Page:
Request that open entries are viewable in some way.

A good example is if you have a zero balance on VAT - ie everything is paid up and you don’t owe HMRC anything and they don’t owe you anything. Then you create one transaction that creates a VAT liability. How do you find that transaction if you don’t know which transaction it is in the list? Apparently she can do this in VT Accounting program and the benefit is when she knows that something is not correct about the accounts and she can use open transactions to track it down - this is more for liabilities accounts than anything else.

I still don’t understand the concept of so-called “open” transactions. It seems to me all you would have to do is drill down on the VAT-owed account and look for the amount in question. Or, once you were in that register, search on it.

There is Tax Reconciliation report which will break down movements in VAT account.

This way you can separate transactions which represent VAT collected, VAT paid and actual payments to (refunds from) HMRC.

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Its difficult to explain because I am not familiar with her program VT, but this is something she mentioned was a problem for her in Manager. I would have to get her to explain how it works in VT.

I will pass that on to her. Having said that, the VAT transactions was just an example - as I understood her, it was basically being able to pick up this kind of information for any liability or equity account etc.

You can post some screenshots to demonstrate.

Good idea. I will let her know. :smiley:

This is the traditional approach, the more modern approach is to leave the accrual expense in the accrual account and allocate the invoice directly to the accrual account. By reversing the Journal your expense account is now in “credit/profit” until the invoice arrives. Also, by not reversing you are keeping 2016 P&L chatter out of your 2017 P&L. Any variation between the accrual and the invoice would be allocated to the P&L account.

Its noted that you basically withdrew this one, but am a little aghast that an accountant would even hint at it. Journal entries into bank accounts are a BIG no-no. Bank Statements can only show your receipts and payments and nothing else so how could you ever reconcile your BS Bank Account if it included non receipt/payment type entries.

Totally support this in, nothing peeves me off more then having to can a multi line transaction due to a new item, but I now have a work around. I leave the “offending” line putting towards suspense and when the transaction is completed, create the COA/Fixed Asset/Inventory Item and then edit

@tut added “is this really such a big deal as far as usability goes”. Yes it is, especially when you have had the advantage of such a feature in previous packages. Imagine that you could add a Fixed Asset or Inventory Item on the fly during the processing of the Purchase Invoice without having to go separately to the Fixed Asset/Inventory Item tab. When you click on the item dropdown listing there would be an option “new” which would open the appropriate dialog for completion without having to exit the Purchase Invoice. The same “new” feature could be applied to Customer, Supplier, Employee etc.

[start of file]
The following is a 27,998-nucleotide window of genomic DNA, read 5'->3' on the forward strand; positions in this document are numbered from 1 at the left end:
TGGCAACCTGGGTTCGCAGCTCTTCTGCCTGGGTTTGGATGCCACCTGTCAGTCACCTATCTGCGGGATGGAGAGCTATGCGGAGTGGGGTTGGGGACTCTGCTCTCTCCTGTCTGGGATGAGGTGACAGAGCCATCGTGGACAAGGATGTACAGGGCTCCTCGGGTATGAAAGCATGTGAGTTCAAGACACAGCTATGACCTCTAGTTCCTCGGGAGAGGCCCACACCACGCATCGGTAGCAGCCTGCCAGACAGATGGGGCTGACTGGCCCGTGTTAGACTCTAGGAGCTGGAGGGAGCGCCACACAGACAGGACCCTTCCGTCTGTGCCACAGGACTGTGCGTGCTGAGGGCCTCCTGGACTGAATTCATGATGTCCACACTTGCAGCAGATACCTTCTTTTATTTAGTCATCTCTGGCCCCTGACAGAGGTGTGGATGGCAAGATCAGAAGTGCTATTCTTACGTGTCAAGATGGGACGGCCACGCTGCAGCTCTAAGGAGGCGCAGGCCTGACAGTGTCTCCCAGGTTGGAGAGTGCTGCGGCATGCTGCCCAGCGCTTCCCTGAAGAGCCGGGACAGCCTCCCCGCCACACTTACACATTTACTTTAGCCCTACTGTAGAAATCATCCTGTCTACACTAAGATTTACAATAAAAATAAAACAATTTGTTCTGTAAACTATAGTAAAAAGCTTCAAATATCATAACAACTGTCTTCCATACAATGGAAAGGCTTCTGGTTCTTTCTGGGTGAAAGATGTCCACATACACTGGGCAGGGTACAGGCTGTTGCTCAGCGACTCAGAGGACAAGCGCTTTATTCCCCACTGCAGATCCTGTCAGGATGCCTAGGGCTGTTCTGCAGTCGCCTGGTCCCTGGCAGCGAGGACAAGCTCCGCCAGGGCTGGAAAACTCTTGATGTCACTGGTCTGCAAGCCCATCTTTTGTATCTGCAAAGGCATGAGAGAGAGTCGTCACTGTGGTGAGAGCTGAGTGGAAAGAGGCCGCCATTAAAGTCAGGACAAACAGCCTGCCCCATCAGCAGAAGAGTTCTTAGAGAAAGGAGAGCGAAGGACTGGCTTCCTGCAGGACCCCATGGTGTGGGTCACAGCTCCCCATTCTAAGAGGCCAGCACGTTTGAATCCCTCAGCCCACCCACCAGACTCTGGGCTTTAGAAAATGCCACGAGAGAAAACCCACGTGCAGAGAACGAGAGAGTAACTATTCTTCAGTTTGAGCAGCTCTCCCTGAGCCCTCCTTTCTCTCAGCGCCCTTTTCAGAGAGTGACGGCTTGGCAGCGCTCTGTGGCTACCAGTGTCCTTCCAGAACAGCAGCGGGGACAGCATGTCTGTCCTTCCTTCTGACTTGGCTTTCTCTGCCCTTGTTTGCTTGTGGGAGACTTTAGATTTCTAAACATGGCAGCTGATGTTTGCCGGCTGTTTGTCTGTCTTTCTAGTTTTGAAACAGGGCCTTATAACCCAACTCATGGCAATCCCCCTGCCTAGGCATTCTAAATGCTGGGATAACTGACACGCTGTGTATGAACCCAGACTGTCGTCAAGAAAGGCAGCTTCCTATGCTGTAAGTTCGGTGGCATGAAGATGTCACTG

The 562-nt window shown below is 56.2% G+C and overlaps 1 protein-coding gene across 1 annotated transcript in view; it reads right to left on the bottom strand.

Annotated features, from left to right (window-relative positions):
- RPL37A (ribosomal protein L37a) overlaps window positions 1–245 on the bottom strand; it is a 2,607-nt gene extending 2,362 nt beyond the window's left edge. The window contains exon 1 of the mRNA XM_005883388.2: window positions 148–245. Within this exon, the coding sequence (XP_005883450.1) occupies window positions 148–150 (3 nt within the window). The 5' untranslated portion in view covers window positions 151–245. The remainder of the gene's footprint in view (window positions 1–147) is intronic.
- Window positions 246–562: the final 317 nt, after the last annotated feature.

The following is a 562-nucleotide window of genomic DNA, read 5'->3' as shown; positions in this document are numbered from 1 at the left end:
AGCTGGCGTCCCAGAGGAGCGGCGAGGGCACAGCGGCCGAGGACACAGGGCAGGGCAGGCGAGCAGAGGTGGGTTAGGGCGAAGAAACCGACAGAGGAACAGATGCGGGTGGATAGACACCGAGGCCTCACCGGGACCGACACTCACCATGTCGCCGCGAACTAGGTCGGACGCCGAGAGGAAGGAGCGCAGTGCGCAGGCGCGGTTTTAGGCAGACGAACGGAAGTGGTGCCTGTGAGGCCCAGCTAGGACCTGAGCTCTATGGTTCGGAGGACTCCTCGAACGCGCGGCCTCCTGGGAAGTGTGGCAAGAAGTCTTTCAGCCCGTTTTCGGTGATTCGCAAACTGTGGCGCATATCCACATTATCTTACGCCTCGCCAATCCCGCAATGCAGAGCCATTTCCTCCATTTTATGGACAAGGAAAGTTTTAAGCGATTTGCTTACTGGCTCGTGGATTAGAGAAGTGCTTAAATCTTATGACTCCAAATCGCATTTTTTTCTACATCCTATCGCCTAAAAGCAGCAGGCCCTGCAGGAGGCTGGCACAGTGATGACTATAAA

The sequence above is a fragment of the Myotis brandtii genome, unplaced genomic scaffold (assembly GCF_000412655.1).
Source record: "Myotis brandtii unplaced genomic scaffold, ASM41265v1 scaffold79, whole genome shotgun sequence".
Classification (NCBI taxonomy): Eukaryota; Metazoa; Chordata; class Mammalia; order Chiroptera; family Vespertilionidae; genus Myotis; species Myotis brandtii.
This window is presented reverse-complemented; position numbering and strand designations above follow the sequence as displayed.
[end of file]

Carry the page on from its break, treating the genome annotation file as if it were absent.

In fairness to myself and the accountant. We had not planned on using bank entries in the journal. We were discussing ways of paying dividends to directors loan accounts etc and one of the options explored was making the directors loan account a bank account because in a way thats what it is. I think what happened is that we were in Journal Entries at the time, so we didn’t think of using bank spend for directors loans or whatever we were doing at the time. Me, I forgot to suggest bank spend and my accountant is not familiar with manager and the conversation sort of jumped a bit at that point, so I think it was more we were just exploring options. It does help to have a familiarity with the program, which my accountant does not.

I will direct my accountant to this topic and she can see what she thinks of various suggestions such as Lubos talking about VAT Reconciliation Report etc.

I am a bit of two minds which option is better. It is possible that she suggested reverse accrual because its easier for business owners as all we have to do is pay the invoice in the normal way, i.e. bank spend and select the accounting fees account. That would be easier for many business owners than for the accountant to try and explain why they need to pay the accruals account and not the accounting fees account. Also her method means that people don’t forget that they have to allocate to the accruals account instead of the accounting fees account. I think in a way, I actually prefer her approach. Your method works providing that the business owners understands whats going on and actually remembers to allocate to accruals.